Why is my orange tree dying? 5 reasons and solutions

Why is my orange tree dying? 5 reasons and solutions

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Don’t jump to the conclusion that your orange tree is dying if things start to go wrong with it. Problems with the fruit, leaves, branches or stem could be the orange tree’s way of dealing with stressors in its environment or even be part of its natural life cycle. It’s pulling back on its energy use to focus on the problem. Here’s how to determine what the problem is (if any) and more importantly, how to fix it.

If you have yellowing leaves and it’s not root bound, see my guide here on reasons your orange tree leaves are turning yellow

Outgrowing its pot (Rootbound)

Orange trees grown in pots need repotting every few years or they become stressed from lack of nutrients and water

Every two or three years, your orange tree will likely grow too big for its current container. The leaves may start to turn yellow/brown and shed and the branches may die back. The issue with orange trees becoming root bound as it’s also known, is that there is usually a lack of nutrients but also it’s hard for the soil to retain moisture as the roots are so compact, and there is basiclly no soil.

What to do

If it’s been a few years since you moved your orange tree to a larger container, repot it now. See How to grow orange trees in pots for information on how to do this.

Root rot in oranges

Root rot is usually caused by excess moisture from over watering or poor draining soil

Root rot is a fungal disease that’s usually caused by over-watering your orange tree. This is the number one problem found with fruit trees. Root rot starts under the soil and gradually shows up in yellow leaves that fall off the plant and in the stem becoming soft and mushy as well as the leaves even turning brown. It may turn into stem rot at this point. Root rot is probably one of the most serious issues with orange trees, as it’s hard for them to recover if you don’t notice the problem soon enough.

What to do

You need to dry out the roots of the orange tree. Remove any that are dead and diseased using a sharp pair of secateurs. And repot the plant. Instructions for doing this are found in the root rot section of this guide here.

And you need to review your watering schedule. Water the orange tree only when the top 3cm of the soil are dry. Make sure all excess water drains out of the pot, drilling in more drainage holes if necessary. See the Water section of How to grow and care for orange trees for the details.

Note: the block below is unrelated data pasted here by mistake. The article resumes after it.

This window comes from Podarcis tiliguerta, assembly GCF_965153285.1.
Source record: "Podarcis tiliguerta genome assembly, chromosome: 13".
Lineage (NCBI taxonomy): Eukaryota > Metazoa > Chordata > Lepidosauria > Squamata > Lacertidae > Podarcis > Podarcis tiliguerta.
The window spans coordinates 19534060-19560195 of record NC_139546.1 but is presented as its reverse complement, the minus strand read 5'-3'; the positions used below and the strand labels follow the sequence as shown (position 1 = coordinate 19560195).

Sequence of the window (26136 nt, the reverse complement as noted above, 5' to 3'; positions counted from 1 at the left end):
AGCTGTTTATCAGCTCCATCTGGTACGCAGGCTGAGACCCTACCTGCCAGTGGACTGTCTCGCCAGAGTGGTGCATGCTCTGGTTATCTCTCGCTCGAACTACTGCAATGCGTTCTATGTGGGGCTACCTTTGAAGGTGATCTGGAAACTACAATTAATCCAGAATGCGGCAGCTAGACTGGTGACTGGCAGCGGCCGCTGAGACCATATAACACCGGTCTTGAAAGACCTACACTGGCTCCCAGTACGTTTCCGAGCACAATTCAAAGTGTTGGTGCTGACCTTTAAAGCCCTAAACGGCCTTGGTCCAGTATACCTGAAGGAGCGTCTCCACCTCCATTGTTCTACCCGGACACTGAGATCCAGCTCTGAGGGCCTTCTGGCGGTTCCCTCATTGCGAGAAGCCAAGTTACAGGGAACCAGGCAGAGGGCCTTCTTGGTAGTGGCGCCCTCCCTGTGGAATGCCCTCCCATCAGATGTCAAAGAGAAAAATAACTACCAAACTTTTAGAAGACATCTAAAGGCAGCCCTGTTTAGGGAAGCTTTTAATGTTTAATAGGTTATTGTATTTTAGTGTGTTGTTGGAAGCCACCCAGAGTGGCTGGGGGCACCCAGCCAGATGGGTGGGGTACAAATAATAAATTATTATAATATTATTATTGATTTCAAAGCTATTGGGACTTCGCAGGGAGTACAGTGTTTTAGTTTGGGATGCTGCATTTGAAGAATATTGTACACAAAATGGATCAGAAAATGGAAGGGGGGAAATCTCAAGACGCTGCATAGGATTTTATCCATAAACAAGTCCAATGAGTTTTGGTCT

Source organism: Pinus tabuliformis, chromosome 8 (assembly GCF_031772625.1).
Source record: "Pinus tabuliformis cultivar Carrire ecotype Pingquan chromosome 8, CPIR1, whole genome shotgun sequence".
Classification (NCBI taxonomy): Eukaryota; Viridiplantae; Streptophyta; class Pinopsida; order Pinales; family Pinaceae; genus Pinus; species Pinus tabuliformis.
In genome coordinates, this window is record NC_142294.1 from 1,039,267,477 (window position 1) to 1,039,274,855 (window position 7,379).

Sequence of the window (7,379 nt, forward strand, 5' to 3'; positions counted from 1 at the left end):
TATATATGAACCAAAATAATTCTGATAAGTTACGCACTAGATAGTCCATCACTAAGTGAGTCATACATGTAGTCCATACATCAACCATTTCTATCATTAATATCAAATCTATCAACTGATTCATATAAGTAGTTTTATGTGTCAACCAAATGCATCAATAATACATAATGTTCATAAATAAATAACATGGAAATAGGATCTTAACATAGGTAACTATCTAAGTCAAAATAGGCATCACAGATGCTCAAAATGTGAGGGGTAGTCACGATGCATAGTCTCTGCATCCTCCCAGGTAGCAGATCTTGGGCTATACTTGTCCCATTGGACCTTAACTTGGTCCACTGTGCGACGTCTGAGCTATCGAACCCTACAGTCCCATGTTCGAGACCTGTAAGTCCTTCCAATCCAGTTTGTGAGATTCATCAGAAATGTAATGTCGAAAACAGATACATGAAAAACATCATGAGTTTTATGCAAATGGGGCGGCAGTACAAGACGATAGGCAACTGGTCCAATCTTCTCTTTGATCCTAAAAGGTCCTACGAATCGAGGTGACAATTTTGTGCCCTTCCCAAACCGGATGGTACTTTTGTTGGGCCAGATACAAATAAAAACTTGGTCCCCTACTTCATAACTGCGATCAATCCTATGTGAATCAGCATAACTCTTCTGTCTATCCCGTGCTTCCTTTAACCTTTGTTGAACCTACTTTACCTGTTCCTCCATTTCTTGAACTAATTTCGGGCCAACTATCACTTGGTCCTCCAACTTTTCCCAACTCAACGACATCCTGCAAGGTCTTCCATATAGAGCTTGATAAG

Fruit problems with orange trees

Orange fruit with mould

Do you think your fruit tree is dying because it doesn’t have any oranges on it? That may not be the case. There are natural and environmental reasons why this could happen and it usually doesnt actually lead to a dead orange tree. Head over to My orange tree is not bearing fruit to find out if any of these issues could affect your tree. There’s advice on what to do there as well.

And if you have fruit but it’s dropping off your tree, I’ve got you covered there too. My article Why is my orange tree dropping fruit? helps you figure out why there are only a few oranges left on your tree.

Leaf problems that are early signs of orange tree problems

Orange tree with black sooty mould

By far the most problems that make an orange tree look like it’s dying have to do with the leaves. They can range from the leaves being sticky through orange tree leaves turning yellow to the leaves turning black. Perhaps your orange tree’s leaves are curling? Or maybe you’re anxiously asking Why is my orange tree losing its leaves?

Visit each of these articles to find out what the particular problem is and what to do about it.

Pests and diseases

There is a selection of sap-sucking pests that may live on your orange tree and although not usually fatal, a severe infestation can be fatal if not resolved. They suck the sap from the leaves, stem and branches. They harm the plant and can leave it looking quite ravaged. If you suspect that this is why your orange tree is looking very poorly, take a read of Orange tree pests and diseases to figure out if your tree has an infestation. There’s advice in the article as to what to do in case you do find these pests.

As for diseases, I’ve given root rot its own mention in this article (see above). But a couple more diseases may have moved into your plant. Visit the same pest and disease guide for information and advice about these.

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